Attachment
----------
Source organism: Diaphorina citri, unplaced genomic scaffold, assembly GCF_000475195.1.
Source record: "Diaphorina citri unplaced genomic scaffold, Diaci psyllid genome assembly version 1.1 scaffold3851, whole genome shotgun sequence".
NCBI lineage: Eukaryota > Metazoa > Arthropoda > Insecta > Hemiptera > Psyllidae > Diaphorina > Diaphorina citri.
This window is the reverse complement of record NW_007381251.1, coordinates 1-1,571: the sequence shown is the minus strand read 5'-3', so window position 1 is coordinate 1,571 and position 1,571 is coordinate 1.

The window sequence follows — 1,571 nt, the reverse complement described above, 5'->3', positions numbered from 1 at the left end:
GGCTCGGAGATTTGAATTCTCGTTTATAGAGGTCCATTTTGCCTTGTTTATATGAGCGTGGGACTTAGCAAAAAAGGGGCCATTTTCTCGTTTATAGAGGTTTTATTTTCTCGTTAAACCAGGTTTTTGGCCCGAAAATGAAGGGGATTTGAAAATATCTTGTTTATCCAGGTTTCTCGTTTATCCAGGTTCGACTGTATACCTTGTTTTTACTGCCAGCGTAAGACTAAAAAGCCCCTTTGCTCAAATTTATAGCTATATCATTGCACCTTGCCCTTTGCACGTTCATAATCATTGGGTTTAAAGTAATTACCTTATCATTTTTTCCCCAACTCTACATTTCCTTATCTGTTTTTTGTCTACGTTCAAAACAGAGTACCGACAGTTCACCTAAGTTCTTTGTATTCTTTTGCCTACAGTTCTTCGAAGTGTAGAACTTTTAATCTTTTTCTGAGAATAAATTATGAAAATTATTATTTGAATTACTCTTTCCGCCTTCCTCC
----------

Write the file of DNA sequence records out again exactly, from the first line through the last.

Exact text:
Source organism: Diaphorina citri, unplaced genomic scaffold, assembly GCF_000475195.1.
Source record: "Diaphorina citri unplaced genomic scaffold, Diaci psyllid genome assembly version 1.1 scaffold3851, whole genome shotgun sequence".
NCBI lineage: Eukaryota > Metazoa > Arthropoda > Insecta > Hemiptera > Psyllidae > Diaphorina > Diaphorina citri.
This window is the reverse complement of record NW_007381251.1, coordinates 1-1,571: the sequence shown is the minus strand read 5'-3', so window position 1 is coordinate 1,571 and position 1,571 is coordinate 1.

The window sequence follows — 1,571 nt, the reverse complement described above, 5'->3', positions numbered from 1 at the left end:
GGCTCGGAGATTTGAATTCTCGTTTATAGAGGTCCATTTTGCCTTGTTTATATGAGCGTGGGACTTAGCAAAAAAGGGGCCATTTTCTCGTTTATAGAGGTTTTATTTTCTCGTTAAACCAGGTTTTTGGCCCGAAAATGAAGGGGATTTGAAAATATCTTGTTTATCCAGGTTTCTCGTTTATCCAGGTTCGACTGTATACCTTGTTTTTACTGCCAGCGTAAGACTAAAAAGCCCCTTTGCTCAAATTTATAGCTATATCATTGCACCTTGCCCTTTGCACGTTCATAATCATTGGGTTTAAAGTAATTACCTTATCATTTTTTCCCCAACTCTACATTTCCTTATCTGTTTTTTGTCTACGTTCAAAACAGAGTACCGACAGTTCACCTAAGTTCTTTGTATTCTTTTGCCTACAGTTCTTCGAAGTGTAGAACTTTTAATCTTTTTCTGAGAATAAATTATGAAAATTATTATTTGAATTACTCTTTCCGCCTTCCTCC